Search tips
Search criteria 


Logo of jvirolPermissionsJournals.ASM.orgJournalJV ArticleJournal InfoAuthorsReviewers
J Virol. 1999 April; 73(4): 2994–3003.
PMCID: PMC104059

HMG Protein Family Members Stimulate Human Immunodeficiency Virus Type 1 and Avian Sarcoma Virus Concerted DNA Integration In Vitro


We have reconstituted concerted human immunodeficiency virus type 1 (HIV-1) integration in vitro with specially designed mini-donor HIV-1 DNA, a supercoiled plasmid acceptor, purified bacterium-derived HIV-1 integrase (IN), and host HMG protein family members. This system is comparable to one previously described for avian sarcoma virus (ASV) (A. Aiyar et al., J. Virol. 70:3571–3580, 1996) that was stimulated by the presence of HMG-1. Sequence analyses of individual HIV-1 integrants showed loss of 2 bp from the ends of the donor DNA and almost exclusive 5-bp duplications of the acceptor DNA at the site of integration. All of the integrants sequenced were inserted into different sites in the acceptor. These are the features associated with integration of viral DNA in vivo. We have used the ASV and HIV-1 reconstituted systems to compare the mechanism of concerted DNA integration and examine the role of different HMG proteins in the reaction. Of the three HMG proteins examined, HMG-1, HMG-2, and HMG-I(Y), the products formed in the presence of HMG-I(Y) for both systems most closely match those observed in vivo. Further analysis of HMG-I(Y) mutants demonstrates that the stimulation of integration requires an HMG-I(Y) domain involved in DNA binding. While complexes containing HMG-I(Y), ASV IN, and donor DNA can be detected in gel shift experiments, coprecipitation experiments failed to demonstrate stable interactions between HMG-I(Y) and ASV IN or between HMG-I(Y) and HIV-1 IN.

Integration of retroviral DNA into the host chromosome is catalyzed by the virally encoded enzyme integrase (IN) and requires short DNA sequences at the ends of the long terminal repeats (LTRs). Model systems utilizing short duplex oligodeoxynucleotides that represent single ends of viral DNA have shown that IN is both necessary and sufficient to cleave and join viral to an acceptor DNA. However, the efficiency of the reaction is low, and there is no synergism between oligonucleotides representing U3 and U5 termini when mixed together. Interaction between the two termini is characteristic of concerted integration in vivo (18). Previously, Fitzgerald et al. (10) and Vora et al. (30) described a reconstituted integration system which used purified avian myeloblastosis virus (AMV) IN, lambda as an acceptor DNA, and a donor DNA, 3,400 or 487 bp in length, containing 30 bp from the ends of the LTRs. The donor DNAs were formed by digestion of tandemly linked AMV U5 and U3 sequences with NdeI so that they contain preprocessed 5′ AT overhangs rather than TT/AA blunt ends. A small percentage of the integrants isolated from these reactions exhibited concerted integration and displayed properties expected of avian sarcoma virus (ASV) DNA integration in vivo. However, the remainder arose through nonconcerted integration events, which produced deletions in the acceptor DNA. Further analysis of the concerted integration products showed that they resulted from two one-ended integration events by different donor DNAs into the same acceptor rather than both ends being provided by the same donor.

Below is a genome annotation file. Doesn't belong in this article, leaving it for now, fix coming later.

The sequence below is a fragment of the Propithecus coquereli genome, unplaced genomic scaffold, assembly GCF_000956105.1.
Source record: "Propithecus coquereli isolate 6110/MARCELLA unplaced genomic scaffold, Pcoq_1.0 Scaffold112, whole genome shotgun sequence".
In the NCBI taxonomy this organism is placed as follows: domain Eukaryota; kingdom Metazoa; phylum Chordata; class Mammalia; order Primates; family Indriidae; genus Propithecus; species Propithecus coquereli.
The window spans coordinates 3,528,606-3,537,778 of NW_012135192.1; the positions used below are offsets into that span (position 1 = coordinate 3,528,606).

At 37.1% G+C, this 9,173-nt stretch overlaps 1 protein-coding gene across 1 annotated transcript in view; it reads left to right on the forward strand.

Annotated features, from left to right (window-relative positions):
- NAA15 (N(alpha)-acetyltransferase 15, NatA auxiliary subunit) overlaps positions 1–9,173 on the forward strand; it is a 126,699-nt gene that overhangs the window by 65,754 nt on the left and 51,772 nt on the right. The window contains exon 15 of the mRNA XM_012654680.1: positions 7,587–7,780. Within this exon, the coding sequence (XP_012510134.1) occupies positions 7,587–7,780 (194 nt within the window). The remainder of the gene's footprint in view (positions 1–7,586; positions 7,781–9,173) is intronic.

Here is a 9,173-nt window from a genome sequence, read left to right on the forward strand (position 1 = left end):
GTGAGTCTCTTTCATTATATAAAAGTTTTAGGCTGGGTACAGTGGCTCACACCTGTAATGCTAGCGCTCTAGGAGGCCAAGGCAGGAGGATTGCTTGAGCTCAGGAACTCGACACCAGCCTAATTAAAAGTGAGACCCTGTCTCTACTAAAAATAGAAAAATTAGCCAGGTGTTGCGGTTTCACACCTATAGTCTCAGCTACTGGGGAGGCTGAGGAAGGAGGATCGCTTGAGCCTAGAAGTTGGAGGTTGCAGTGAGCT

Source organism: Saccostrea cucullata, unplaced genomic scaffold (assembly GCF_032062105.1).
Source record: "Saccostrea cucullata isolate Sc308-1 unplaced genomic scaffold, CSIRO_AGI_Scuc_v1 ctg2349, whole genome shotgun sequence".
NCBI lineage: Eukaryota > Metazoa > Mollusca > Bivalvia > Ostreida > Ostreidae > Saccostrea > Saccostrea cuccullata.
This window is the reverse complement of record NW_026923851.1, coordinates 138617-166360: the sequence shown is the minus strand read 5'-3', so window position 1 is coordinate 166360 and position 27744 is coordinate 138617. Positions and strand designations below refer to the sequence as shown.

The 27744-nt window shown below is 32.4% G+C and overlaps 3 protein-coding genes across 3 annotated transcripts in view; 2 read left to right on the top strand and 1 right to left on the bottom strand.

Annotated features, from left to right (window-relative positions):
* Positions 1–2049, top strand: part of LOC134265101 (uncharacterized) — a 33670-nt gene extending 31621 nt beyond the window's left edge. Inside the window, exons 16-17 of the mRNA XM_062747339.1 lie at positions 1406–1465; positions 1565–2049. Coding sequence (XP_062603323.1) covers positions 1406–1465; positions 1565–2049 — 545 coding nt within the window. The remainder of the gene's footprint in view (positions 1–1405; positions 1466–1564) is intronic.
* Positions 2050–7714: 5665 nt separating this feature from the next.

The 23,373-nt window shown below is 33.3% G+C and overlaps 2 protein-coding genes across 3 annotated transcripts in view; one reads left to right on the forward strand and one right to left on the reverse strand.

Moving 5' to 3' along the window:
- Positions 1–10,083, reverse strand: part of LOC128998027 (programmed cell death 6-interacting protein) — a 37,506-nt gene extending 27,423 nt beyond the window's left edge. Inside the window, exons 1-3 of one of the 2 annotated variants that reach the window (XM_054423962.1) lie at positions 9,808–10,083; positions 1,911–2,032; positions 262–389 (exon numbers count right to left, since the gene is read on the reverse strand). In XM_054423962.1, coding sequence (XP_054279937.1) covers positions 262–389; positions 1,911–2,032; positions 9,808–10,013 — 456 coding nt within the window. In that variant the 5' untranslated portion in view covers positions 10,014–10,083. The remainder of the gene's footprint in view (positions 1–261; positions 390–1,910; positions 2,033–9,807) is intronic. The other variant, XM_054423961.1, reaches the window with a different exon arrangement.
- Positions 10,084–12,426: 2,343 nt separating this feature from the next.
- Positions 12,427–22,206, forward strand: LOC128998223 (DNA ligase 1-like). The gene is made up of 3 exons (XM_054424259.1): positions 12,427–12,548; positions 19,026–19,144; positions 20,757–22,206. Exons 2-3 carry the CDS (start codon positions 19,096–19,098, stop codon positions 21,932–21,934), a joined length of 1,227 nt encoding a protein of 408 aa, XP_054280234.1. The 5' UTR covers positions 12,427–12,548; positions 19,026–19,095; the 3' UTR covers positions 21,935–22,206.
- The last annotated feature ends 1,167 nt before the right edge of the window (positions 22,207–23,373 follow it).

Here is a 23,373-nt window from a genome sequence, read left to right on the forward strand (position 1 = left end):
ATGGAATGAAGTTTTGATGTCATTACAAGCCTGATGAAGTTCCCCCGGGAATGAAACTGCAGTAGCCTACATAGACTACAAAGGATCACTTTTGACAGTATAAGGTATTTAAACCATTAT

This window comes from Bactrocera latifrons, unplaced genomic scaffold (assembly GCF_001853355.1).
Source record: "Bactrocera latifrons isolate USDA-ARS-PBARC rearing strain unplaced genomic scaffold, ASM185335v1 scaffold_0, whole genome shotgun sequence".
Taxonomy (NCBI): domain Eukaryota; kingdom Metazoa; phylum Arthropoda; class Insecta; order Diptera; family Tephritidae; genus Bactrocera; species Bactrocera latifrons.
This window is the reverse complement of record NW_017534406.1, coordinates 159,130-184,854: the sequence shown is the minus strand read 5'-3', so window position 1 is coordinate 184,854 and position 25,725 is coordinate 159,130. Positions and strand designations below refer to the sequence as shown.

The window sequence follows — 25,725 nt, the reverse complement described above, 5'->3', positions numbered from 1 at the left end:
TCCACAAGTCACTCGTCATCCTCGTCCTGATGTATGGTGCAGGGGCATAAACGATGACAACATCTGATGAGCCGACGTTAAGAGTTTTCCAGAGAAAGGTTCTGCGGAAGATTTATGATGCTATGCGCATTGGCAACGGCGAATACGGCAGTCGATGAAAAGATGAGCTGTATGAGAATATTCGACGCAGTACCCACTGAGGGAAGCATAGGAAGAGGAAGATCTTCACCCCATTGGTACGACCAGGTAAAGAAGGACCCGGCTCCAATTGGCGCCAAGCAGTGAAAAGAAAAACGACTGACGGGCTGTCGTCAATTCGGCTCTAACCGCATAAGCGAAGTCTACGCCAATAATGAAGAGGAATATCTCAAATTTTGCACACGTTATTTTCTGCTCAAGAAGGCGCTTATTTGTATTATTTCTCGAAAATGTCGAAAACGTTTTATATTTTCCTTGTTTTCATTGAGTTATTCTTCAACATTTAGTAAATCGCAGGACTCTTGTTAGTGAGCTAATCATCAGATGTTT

More recently, we developed an in vitro reconstituted ASV IN-dependent system that utilizes a small linear blunt-ended donor DNA substrate containing 15 bp derived from the U3 and U5 ends of the LTRs flanking a supF gene, purified ASV IN, and a host protein from the high-mobility-group (HMG) family (1). DNA integration with this system is concerted, using the two ends of the same DNA donor molecule for integration. The products of the reaction exhibit all of the properties of integration in vivo, including dependence on both LTRs, the loss of 2 bp from the LTR ends, and the duplication of the cell DNA at the site of integration. Integration occurs randomly in the acceptor DNA, although a low percentage of the integrants were detected at specific hot spots. The efficiency of the ASV IN reconstituted system was increased upon addition of an HMG-1 (1). A subsequent report presented evidence that preintegration complexes isolated from human immunodeficiency virus type 1 (HIV-1)-infected cells contained another HMG family member, HMG-I(Y) (9). Depletion of the preintegration complex of HMG-I(Y) prevented integration, while addition of purified HMG-I(Y) protein restored integration.

HMG proteins are members of a class of eukaryotic nonhistone DNA-binding proteins that modulate chromatin structure and function (5, 6, 12). Because of their many functional similarities, two subgroups of HMG proteins, the HMG-1/-2 and HMG-I(Y) families, in particular, have common functional features that include (i) binding to the minor groove of double-stranded DNA, (ii) recognizing DNA structure rather than sequence, (iii) preferentially interacting with bent, supercoiled, or distorted DNA structures, (iv) binding to non-B-form DNA structures such as four-way junctions and cis-platin adducts, (v) unwinding, bending, and supercoiling DNA substrates, in the absence of ATP hydrolysis, and (vi) selectively interacting with other sequence-specific transcription factors as part of gene transcription regulatory complexes.